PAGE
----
Lisa: And I think that the best skillset for figuring out how to do that is literally just like Googling things, trying to be systematic, not being, Easily demoralized. The entire sales team at abnormal kind of knows what I'm talking about. So it's a very important skill. And I think it's like hard to learn.

cause you're dealing with an extreme amount of uncertainty, right? At the seed stage. You're like just came up with some amount of funding. You're hoping it works. You're building a product as you're talking to customers and you need to maintain that level of, resilience while you're, while you're actually trying to recognize revenue [00:06:00] and move the company forward.

Lisa: And I think that can be like a really hot, like a really, yeah, it's just like the phase in a business that can feel demoralizing. Even if you're making a lot of progress quickly. It's what David Sachs calls the penny gap, like the space in between you formed the company. And now you're trying to like actually build it into a repeatable business motion.

So I've done that twice then of course, helped build out other parts of go to market. I guess to answer your question about being systematic, I think one of the challenging things is like figuring out how to make decisions under uncertainty when you might not have the mentorship that you need from executive.

And then, just execute on it quickly, and do the IC work while you're trying to build the function and not being too stressed out, if you totally screw something up. Cause you kinda got to keep moving forward. And I guess I'm curious, Nicole, you were building the design function, while I was doing go to market stuff.

So you've got some experience with us. You joined even earlier than I did at abnormal. what are your takeaways on building a function out of normal?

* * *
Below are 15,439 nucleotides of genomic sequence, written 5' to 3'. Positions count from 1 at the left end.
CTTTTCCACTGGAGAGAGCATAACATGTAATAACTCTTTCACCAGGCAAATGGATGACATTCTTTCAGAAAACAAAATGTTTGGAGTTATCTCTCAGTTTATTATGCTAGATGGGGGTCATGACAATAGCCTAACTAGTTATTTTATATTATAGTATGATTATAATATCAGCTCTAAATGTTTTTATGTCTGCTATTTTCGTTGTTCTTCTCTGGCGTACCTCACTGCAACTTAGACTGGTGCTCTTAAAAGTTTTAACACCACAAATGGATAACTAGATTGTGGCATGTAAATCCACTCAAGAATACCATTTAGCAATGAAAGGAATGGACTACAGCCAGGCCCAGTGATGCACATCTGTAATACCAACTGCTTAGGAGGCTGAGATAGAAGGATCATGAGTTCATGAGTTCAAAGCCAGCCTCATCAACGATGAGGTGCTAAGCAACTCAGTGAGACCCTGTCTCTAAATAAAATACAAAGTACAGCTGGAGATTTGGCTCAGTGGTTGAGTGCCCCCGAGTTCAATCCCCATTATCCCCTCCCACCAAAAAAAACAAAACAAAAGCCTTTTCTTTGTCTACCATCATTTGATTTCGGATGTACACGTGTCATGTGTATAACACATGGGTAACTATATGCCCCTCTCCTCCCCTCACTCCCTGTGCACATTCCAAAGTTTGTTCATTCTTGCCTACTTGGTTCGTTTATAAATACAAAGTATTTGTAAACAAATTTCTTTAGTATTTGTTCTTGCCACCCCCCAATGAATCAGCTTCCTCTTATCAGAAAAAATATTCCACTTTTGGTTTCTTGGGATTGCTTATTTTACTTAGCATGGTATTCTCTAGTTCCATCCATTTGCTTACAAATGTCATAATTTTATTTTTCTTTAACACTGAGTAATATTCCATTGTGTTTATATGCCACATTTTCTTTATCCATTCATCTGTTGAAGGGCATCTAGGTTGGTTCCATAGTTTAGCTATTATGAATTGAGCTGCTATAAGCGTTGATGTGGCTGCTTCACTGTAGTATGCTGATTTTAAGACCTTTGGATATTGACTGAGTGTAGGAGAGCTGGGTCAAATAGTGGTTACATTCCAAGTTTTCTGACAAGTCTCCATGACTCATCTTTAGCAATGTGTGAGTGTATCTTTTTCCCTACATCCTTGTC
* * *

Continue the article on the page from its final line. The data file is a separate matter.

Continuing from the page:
Nicole: That's a great question. I like to interview you, but I'm also having to answer this question. I think, I've definitely thought about this as well.

Similar to, how you've repeated this over time. I think for me it's really similar. really just having to, first of all, [00:07:00] Building a design function or just building the product right. In the first place. There's just a ton of uncertainty because whatever we create today, for folks who weren't at of normal today, you, you probably know that, some of the products, some of the design, some of the product experience today that are, that are there, exists, when we first started, When, maybe, our early team put on the first stroke, not really knowing if they're going to stick around or not.

So I think there's a. conviction, we have to create in, wild facing uncertainty. So I think overall it was, for me it was a really amazing opportunity and journey, I just have to have very strong conviction on our approach. how do we, how to think like a customer, right?

Nicole: And also how to think differently and take a stance on, what we can choose to do, whether it's go to market strategy or pod design and have conviction of push forward, even if he might be wrong. and also on the other side, Be willing to be wrong, right. Be willing to iterate, to listen, to ship fast and iterate.

to help us achieve results. The other piece that I think it was just one of the easier to set, but harder to do while growing the design, the product side. I think to answer your question, like how did it feel? I think [00:08:00] in the face of uncertainty, I just, I had to give a lot of permission to myself and folks around me, To mess up, and then to do what it takes. Even it's outside of our comfort zone and still today, I think that's true. I wonder